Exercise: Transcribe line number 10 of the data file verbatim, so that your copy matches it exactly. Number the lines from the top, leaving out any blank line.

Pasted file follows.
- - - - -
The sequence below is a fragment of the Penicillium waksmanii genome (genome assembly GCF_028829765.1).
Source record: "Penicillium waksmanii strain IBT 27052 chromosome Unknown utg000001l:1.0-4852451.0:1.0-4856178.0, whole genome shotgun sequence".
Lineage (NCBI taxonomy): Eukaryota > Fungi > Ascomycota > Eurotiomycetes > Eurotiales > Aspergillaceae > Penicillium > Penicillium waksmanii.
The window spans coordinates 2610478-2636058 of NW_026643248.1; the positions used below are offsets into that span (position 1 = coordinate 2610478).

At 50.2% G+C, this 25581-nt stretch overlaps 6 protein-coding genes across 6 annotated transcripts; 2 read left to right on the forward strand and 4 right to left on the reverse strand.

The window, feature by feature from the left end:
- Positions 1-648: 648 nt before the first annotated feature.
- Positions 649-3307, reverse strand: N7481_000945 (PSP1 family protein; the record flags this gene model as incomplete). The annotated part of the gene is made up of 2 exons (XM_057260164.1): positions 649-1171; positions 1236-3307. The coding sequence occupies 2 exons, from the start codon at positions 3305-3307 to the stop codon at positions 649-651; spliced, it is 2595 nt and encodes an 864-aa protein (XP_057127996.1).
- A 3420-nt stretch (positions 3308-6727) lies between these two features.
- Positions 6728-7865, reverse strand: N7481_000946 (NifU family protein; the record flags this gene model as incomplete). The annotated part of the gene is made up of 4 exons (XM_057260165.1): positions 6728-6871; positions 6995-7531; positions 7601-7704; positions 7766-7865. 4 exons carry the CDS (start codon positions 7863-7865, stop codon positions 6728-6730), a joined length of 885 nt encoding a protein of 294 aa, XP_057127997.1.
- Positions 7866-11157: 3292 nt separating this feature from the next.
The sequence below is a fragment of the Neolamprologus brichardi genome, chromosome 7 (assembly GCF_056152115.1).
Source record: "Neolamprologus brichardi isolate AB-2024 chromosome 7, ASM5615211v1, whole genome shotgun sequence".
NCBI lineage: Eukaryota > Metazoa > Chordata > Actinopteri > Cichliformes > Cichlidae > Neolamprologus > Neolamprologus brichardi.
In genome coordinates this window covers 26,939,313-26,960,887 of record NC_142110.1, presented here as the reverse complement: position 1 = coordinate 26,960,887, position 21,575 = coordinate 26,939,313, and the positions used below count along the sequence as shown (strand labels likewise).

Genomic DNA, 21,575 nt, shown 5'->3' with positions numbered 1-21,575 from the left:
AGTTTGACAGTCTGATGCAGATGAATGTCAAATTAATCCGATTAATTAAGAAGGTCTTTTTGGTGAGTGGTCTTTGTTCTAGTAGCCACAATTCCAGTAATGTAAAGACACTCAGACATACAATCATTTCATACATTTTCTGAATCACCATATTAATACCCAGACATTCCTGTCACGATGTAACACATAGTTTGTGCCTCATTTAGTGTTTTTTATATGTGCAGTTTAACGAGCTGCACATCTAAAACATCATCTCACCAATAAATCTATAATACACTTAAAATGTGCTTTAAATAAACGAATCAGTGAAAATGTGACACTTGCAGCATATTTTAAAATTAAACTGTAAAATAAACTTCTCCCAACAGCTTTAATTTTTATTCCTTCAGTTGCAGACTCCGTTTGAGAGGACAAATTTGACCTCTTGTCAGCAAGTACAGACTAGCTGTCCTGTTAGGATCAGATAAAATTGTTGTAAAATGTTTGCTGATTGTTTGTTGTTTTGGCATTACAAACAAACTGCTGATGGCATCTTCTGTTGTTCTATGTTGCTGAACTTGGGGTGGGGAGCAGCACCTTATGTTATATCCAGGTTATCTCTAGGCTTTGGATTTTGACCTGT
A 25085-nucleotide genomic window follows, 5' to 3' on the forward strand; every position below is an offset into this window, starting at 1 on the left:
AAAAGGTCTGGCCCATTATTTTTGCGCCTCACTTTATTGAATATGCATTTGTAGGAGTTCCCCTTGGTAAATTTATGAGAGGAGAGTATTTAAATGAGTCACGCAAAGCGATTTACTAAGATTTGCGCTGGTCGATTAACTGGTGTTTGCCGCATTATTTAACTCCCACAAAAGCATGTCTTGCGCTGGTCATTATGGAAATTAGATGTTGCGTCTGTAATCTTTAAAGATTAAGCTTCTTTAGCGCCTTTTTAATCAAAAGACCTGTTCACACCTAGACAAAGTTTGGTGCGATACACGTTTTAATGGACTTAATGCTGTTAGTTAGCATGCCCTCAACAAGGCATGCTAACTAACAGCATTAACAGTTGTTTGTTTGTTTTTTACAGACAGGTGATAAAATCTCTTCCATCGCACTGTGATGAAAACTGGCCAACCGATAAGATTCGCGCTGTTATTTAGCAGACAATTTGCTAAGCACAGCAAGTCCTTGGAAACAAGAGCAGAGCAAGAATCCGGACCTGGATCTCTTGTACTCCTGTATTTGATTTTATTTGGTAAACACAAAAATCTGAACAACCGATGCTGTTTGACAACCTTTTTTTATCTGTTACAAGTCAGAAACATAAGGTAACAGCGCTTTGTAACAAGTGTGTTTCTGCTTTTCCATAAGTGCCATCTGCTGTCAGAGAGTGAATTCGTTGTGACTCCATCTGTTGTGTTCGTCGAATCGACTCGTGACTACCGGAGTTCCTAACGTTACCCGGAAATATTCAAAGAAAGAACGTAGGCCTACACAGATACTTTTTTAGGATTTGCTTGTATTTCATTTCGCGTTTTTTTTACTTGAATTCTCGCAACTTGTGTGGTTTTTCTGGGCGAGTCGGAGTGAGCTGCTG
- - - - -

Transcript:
- Positions 6728-7865, reverse strand: N7481_000946 (NifU family protein; the record flags this gene model as incomplete). The annotated part of the gene is made up of 4 exons (XM_057260165.1): positions 6728-6871; positions 6995-7531; positions 7601-7704; positions 7766-7865. 4 exons carry the CDS (start codon positions 7863-7865, stop codon positions 6728-6730), a joined length of 885 nt encoding a protein of 294 aa, XP_057127997.1.